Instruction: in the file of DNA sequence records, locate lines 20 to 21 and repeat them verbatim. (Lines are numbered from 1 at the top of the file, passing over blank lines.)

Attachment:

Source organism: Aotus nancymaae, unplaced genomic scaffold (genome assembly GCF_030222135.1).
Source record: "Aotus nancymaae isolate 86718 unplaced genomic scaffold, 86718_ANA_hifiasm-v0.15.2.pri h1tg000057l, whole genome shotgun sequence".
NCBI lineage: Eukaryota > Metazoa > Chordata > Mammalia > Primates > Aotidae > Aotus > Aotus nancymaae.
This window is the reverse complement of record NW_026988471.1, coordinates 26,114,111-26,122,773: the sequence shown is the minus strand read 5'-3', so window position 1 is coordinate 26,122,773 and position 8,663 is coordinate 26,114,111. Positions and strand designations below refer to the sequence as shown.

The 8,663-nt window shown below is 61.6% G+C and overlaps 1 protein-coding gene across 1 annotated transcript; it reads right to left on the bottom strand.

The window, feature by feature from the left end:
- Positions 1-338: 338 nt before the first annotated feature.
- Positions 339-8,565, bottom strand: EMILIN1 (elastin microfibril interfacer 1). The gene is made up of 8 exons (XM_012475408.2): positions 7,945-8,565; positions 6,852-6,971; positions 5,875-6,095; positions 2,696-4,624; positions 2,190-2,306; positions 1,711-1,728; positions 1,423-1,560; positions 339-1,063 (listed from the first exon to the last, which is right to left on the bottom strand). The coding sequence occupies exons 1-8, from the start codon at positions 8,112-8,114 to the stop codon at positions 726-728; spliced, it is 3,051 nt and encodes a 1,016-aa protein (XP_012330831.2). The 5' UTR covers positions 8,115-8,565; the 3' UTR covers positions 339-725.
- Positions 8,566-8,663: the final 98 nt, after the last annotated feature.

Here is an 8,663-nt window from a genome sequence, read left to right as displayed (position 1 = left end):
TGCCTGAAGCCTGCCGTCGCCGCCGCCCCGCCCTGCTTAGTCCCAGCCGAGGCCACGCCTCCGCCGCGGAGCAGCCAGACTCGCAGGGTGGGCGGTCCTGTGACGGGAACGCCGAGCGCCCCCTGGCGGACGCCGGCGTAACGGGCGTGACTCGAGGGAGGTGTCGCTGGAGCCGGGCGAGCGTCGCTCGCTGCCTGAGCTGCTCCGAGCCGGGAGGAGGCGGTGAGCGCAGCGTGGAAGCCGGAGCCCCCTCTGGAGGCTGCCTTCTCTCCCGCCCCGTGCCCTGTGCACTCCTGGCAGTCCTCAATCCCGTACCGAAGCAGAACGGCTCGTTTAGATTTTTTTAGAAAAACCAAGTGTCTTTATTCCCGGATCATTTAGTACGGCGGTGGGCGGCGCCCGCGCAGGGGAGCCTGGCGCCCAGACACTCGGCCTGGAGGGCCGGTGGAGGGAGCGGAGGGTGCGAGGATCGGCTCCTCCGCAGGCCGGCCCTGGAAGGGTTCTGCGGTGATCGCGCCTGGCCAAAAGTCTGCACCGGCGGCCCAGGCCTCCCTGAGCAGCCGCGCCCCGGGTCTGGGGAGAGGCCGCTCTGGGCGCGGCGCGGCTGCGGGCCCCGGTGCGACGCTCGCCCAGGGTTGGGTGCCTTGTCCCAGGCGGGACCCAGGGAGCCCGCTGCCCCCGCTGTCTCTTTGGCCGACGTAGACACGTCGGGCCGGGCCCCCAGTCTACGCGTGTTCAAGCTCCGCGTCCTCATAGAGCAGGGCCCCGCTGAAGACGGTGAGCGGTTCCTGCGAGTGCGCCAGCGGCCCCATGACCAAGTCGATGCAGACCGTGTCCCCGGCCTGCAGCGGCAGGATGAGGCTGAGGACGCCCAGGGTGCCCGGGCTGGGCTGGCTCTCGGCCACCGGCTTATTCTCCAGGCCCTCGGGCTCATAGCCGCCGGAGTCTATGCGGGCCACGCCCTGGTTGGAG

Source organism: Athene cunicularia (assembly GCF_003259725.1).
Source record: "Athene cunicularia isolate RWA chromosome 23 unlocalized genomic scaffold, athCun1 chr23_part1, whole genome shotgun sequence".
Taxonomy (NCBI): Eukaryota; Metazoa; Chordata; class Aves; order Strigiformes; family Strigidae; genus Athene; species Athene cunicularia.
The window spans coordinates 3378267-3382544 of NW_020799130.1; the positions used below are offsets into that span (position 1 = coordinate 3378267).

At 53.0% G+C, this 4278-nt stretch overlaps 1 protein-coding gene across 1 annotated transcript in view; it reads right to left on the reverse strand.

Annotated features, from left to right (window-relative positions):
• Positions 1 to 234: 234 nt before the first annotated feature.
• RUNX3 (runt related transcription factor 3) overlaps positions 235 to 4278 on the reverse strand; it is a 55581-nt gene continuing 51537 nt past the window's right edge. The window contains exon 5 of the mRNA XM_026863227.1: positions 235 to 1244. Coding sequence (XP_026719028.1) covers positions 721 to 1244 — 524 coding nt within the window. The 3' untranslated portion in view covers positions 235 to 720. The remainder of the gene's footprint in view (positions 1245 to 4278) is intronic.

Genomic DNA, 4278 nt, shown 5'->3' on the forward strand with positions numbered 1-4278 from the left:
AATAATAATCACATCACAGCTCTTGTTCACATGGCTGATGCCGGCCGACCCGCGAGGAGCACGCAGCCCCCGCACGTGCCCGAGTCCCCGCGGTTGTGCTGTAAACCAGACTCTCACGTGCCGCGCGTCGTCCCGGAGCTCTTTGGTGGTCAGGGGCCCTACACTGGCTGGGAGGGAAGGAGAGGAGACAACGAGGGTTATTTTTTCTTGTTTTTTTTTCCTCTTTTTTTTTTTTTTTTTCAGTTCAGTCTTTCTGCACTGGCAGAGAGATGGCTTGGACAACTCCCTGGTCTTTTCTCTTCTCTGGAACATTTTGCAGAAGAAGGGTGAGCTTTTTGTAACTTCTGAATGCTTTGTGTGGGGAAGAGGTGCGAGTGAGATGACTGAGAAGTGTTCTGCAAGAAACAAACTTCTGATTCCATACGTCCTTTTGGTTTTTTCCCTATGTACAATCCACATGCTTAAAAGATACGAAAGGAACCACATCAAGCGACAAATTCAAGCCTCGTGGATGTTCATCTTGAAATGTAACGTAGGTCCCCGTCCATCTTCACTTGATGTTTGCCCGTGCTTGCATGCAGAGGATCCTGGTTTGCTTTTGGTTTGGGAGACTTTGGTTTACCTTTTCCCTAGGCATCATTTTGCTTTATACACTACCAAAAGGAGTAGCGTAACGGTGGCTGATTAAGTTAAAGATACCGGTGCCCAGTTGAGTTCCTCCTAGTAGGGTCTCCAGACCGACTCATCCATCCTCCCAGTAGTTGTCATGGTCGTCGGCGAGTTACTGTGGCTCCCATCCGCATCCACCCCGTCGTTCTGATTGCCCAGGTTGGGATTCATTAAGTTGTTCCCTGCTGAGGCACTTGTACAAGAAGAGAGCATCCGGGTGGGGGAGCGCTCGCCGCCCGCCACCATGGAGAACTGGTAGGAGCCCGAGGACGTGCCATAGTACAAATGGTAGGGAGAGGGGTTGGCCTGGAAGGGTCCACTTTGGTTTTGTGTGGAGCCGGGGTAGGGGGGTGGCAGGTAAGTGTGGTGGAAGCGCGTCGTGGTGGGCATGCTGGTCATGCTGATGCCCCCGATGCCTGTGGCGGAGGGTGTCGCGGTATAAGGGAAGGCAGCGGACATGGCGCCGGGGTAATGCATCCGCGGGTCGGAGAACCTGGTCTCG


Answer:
Genomic DNA, 4278 nt, shown 5'->3' on the forward strand with positions numbered 1-4278 from the left:
AATAATAATCACATCACAGCTCTTGTTCACATGGCTGATGCCGGCCGACCCGCGAGGAGCACGCAGCCCCCGCACGTGCCCGAGTCCCCGCGGTTGTGCTGTAAACCAGACTCTCACGTGCCGCGCGTCGTCCCGGAGCTCTTTGGTGGTCAGGGGCCCTACACTGGCTGGGAGGGAAGGAGAGGAGACAACGAGGGTTATTTTTTCTTGTTTTTTTTTCCTCTTTTTTTTTTTTTTTTTCAGTTCAGTCTTTCTGCACTGGCAGAGAGATGGCTTGGACAACTCCCTGGTCTTTTCTCTTCTCTGGAACATTTTGCAGAAGAAGGGTGAGCTTTTTGTAACTTCTGAATGCTTTGTGTGGGGAAGAGGTGCGAGTGAGATGACTGAGAAGTGTTCTGCAAGAAACAAACTTCTGATTCCATACGTCCTTTTGGTTTTTTCCCTATGTACAATCCACATGCTTAAAAGATACGAAAGGAACCACATCAAGCGACAAATTCAAGCCTCGTGGATGTTCATCTTGAAATGTAACGTAGGTCCCCGTCCATCTTCACTTGATGTTTGCCCGTGCTTGCATGCAGAGGATCCTGGTTTGCTTTTGGTTTGGGAGACTTTGGTTTACCTTTTCCCTAGGCATCATTTTGCTTTATACACTACCAAAAGGAGTAGCGTAACGGTGGCTGATTAAGTTAAAGATACCGGTGCCCAGTTGAGTTCCTCCTAGTAGGGTCTCCAGACCGACTCATCCATCCTCCCAGTAGTTGTCATGGTCGTCGGCGAGTTACTGTGGCTCCCATCCGCATCCACCCCGTCGTTCTGATTGCCCAGGTTGGGATTCATTAAGTTGTTCCCTGCTGAGGCACTTGTACAAGAAGAGAGCATCCGGGTGGGGGAGCGCTCGCCGCCCGCCACCATGGAGAACTGGTAGGAGCCCGAGGACGTGCCATAGTACAAATGGTAGGGAGAGGGGTTGGCCTGGAAGGGTCCACTTTGGTTTTGTGTGGAGCCGGGGTAGGGGGGTGGCAGGTAAGTGTGGTGGAAGCGCGTCGTGGTGGGCATGCTGGTCATGCTGATGCCCCCGATGCCTGTGGCGGAGGGTGTCGCGGTATAAGGGAAGGCAGCGGACATGGCGCCGGGGTAATGCATCCGCGGGTCGGAGAACCTGGTCTCG